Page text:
"In general, I think it's a good thing for renewables," said Steve Clemmer, director of energy researchat the Union of Concerned Scientists (UCS). "It would have been nicer if they would have had a more aggressive target to reduce emissions, because I think it would have pushed renewables even further."
The Environmental Protection Agency (EPA) issued draft regulations in June laying out state-by-state limits on CO2 emissions from existing electricity generation that add up to an overall reduction of 30% from 2005 levels by 2030. The proposal gives individual states broad discretion in how their cuts are achieved, including investment in new renewable generation, increased energy efficiency, improvements to the existing fleet of power plants, interstate emissions trading, and fuel switching from coal to natural gas.
While it remains to be seen how states would choose to comply with the draft rule, Clemmer believes the rapidly declining cost of wind energy makes it a competitive option.
"Certainly in the middle of the country, in the Plains states, we are already seeing projects that are cheaper than gas plants." Encouraging new renewable energy development will be a natural pathway to compliance in many regions, agrees Tom Wood, who practices environmental law at Stoel Rives.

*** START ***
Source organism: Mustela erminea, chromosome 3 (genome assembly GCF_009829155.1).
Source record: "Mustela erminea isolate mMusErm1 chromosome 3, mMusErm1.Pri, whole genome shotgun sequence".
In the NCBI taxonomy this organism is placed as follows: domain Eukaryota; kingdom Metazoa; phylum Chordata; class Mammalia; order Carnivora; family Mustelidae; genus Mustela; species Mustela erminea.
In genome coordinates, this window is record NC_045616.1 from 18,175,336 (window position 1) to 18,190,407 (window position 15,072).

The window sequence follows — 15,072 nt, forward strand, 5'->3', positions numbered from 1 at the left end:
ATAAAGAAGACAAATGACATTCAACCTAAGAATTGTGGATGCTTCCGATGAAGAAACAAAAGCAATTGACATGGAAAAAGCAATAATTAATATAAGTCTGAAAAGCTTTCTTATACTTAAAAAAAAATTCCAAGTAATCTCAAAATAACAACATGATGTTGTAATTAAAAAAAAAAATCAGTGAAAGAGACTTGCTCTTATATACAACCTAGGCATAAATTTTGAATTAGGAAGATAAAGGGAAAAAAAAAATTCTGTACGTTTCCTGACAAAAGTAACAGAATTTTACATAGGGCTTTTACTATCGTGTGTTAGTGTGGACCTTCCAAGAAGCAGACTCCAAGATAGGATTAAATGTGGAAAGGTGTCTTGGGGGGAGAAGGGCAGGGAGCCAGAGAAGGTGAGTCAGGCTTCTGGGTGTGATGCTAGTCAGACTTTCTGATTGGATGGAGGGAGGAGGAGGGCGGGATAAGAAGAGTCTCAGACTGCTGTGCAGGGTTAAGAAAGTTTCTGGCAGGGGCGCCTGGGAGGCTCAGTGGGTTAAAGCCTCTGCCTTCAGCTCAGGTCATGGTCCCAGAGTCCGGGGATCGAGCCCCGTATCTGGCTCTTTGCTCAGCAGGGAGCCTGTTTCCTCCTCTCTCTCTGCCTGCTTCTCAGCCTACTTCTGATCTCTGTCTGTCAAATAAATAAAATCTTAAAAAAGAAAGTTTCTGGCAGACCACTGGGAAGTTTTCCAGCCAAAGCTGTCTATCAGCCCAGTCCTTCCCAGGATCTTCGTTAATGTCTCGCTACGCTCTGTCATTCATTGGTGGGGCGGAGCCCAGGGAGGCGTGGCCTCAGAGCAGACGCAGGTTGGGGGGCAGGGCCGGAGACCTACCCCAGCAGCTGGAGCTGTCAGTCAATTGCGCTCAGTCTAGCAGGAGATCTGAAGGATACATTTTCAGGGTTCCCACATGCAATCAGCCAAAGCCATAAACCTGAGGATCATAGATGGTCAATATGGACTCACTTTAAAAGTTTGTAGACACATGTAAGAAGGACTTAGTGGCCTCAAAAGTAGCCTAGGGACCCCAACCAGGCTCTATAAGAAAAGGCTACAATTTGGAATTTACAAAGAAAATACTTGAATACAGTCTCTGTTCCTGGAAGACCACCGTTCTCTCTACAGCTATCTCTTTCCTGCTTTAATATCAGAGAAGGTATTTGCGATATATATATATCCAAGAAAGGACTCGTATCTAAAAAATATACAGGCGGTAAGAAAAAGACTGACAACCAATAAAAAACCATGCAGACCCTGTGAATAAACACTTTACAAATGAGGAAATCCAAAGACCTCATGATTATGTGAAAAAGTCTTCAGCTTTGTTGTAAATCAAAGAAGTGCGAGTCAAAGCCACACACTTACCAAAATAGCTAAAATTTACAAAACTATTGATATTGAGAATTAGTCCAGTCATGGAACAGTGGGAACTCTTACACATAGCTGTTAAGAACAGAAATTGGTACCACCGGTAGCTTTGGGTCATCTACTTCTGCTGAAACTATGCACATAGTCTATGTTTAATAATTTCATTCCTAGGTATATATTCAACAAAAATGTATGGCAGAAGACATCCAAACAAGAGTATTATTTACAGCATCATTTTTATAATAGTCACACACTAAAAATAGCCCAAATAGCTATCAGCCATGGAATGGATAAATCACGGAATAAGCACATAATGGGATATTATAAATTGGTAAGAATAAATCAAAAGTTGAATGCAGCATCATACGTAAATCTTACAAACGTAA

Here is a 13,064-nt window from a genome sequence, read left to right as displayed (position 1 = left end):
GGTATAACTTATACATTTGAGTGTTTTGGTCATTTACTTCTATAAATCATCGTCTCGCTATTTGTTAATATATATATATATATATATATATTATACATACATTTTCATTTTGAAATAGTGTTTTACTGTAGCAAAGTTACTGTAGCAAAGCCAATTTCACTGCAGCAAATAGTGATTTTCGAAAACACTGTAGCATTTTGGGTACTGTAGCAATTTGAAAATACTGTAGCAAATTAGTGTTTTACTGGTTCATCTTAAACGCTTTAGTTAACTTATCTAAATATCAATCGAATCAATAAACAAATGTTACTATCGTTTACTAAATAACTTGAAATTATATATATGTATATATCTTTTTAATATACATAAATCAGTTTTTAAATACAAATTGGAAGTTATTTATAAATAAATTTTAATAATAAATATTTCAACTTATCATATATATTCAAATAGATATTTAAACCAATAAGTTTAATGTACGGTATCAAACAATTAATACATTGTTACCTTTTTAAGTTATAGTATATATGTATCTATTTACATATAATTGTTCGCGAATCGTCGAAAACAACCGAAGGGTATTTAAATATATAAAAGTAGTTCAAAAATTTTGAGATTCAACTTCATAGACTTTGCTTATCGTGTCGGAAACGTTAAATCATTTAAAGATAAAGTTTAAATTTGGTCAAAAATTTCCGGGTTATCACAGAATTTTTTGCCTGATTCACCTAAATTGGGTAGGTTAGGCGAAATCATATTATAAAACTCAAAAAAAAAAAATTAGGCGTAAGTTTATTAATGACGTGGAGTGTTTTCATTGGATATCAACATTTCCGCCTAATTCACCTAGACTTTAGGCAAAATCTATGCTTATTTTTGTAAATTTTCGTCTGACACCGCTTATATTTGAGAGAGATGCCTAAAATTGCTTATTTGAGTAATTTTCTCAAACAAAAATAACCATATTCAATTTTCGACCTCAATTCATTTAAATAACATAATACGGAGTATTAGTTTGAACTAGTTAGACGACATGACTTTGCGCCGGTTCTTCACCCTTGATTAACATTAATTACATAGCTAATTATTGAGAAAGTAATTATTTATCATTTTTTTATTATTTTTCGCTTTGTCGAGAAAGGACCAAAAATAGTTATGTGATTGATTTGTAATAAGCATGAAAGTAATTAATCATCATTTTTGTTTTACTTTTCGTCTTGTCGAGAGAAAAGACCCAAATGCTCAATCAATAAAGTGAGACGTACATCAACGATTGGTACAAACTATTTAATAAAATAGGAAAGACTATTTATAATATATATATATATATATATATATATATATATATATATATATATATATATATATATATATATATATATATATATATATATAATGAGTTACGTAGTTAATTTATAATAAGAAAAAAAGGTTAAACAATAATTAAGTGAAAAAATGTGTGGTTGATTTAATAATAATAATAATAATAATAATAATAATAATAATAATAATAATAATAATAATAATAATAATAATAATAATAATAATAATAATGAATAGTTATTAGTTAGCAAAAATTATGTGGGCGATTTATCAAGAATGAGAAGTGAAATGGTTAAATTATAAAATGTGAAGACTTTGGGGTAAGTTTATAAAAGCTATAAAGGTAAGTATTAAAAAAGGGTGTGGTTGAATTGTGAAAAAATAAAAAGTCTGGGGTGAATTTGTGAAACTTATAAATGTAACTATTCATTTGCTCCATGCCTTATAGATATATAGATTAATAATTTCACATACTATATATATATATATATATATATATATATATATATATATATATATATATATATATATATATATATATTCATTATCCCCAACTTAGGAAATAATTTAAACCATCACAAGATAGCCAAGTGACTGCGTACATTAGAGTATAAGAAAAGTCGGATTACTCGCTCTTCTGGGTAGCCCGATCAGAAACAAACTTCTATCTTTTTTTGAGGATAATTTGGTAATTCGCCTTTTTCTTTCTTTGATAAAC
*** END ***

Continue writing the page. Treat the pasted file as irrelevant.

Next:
"For many states, it seems unlikely that they could meet their goals without being able to take credit for additional wind generation," Wood adds.
The EPA is collecting feedback on the draft and plans to finalise it in June 2015, with states required to file their compliance plans a year after that. Although it could be 2017 or 2018 before the rule starts to impact the wind market, Clemmer does expect to see some immediate effect. The wind sector fought back against attempts in 20 states to roll back renewable energy standards last year, and with similar efforts lined up for 2014, the looming EPA requirements should make legislators think twice before making any cuts.
"This will help put counter-pressure on some of these efforts to overturn or weaken state policies. It will also, in a positive way, provide some momentum to increase standards or adopt new ones in states that don't have them," said Clemmer.
The proposed rule will have to overcome some obstacles, including court challenges, opponents in Congress and, potentially, whoever occupies the White House after the 2016 election. Timing could also be an issue, said Wood. When the EPA issued proposed carbon standards for new power plants in 2012, it garnered more than 2.5 million comments.
"This proposal is far more controversial and will likely receive far more comments," said Wood. "If the EPA sticks with the June 2015 rule issuance date, it seems likely that the rule will not be fully vetted when issued and EPA will have to issue subsequent revisions. That will make it very hard for states, energy developers and utilities to plan for the future."